Late nights fueled by instant coffee and Jolt Cola, researching the old-fashioned, painstaking way by checking out books and journals from the library, or scanning over microfiche, and then jotting down your notes and quotes on a stack of 3x5 cards. Your drafts were usually written by hand, on a yellow legal pad; the final draft punched out on a manual—electric if you were “lucky”—typewriter. Mistakes, which were not tolerated by my teachers at Jesuit High—more than two typos on a single page resulted in an automatic F—were corrected with Liquid Paper. Mistakes too big to paint over with correction fluid might oblige you to retype the entire page. (Better hang on to that original draft!)
At the risk of sounding like my my old man—who walked for an hour in waist-deep snow in his bare feet, mind you, just to get to school where, if the commute didn’t kill you, the teachers would thrash the pupils to within inches of their very lives, every day—let me just say that kids today don’t know how easy they’ve got it.
All nighter? No problem! Just pop one of these prescription uppers, and presto! Research? What the hell’s that? Just Google it, and whaddya know? Mr. Wiki has done the research for you! 3x5 cards? What are you, high? Copy and paste, copy and paste, copy and paste, copy and paste. Can’t spell if your life depended on it? Auto-correct! Grammar ain’t your forte? Microsoft Word or Grammarly will come to the rescue.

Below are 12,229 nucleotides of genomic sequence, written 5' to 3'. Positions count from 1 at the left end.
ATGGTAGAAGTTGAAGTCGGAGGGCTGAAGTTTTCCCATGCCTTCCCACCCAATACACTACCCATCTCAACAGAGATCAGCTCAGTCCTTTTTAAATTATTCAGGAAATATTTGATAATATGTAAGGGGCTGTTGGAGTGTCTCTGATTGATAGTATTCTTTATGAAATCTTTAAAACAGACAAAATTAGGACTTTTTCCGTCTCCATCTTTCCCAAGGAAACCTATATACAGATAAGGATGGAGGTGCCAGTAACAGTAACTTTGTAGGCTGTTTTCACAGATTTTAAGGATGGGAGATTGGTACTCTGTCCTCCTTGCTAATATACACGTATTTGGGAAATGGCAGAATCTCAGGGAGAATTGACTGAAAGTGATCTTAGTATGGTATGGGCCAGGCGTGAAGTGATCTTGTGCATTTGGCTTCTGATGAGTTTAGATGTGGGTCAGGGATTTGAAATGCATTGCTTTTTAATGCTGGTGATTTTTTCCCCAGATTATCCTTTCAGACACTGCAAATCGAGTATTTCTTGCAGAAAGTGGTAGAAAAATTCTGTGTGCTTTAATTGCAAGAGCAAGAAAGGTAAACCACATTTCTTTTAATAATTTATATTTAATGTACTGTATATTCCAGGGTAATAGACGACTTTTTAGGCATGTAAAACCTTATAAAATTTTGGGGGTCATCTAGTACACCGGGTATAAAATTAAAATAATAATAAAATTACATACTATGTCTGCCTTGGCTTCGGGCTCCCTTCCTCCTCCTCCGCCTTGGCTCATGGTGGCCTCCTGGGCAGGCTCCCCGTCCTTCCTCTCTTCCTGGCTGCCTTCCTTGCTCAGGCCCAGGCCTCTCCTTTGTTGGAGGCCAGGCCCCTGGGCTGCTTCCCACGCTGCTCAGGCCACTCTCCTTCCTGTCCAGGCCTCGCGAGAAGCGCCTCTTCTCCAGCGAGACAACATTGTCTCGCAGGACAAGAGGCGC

I was fortunate to grow up when I did, with my adolescence falling precisely at the time when the world was making the transition from analog to digital technology. Where I would enter high school using a manual typewriter and would in a few years go on to use an electric typewriter (which had a correction ribbon—what’ll they think of next?), by the time I was entering college, computers were starting to make their way into the average home. I worked part-time at a computer store during my freshman year, but it wasn’t until Apple came out with the original Macintosh that I started to have an inkling of the potential of computers. Before long, I was doing most of my writing on one computer or another, storing everything on 5 1/4-inch floppy disks.
Today, I have more computing, communicating, and researching power—not to mention fun—in my back pocket than I could have ever imagined only ten years ago. I’m looking forward to discovering what will happen in the world of technology over the next decade or two. I suspect, though, that the kids of the future will take their jet packs and phasers for granted just as much as kids today do their smart phones.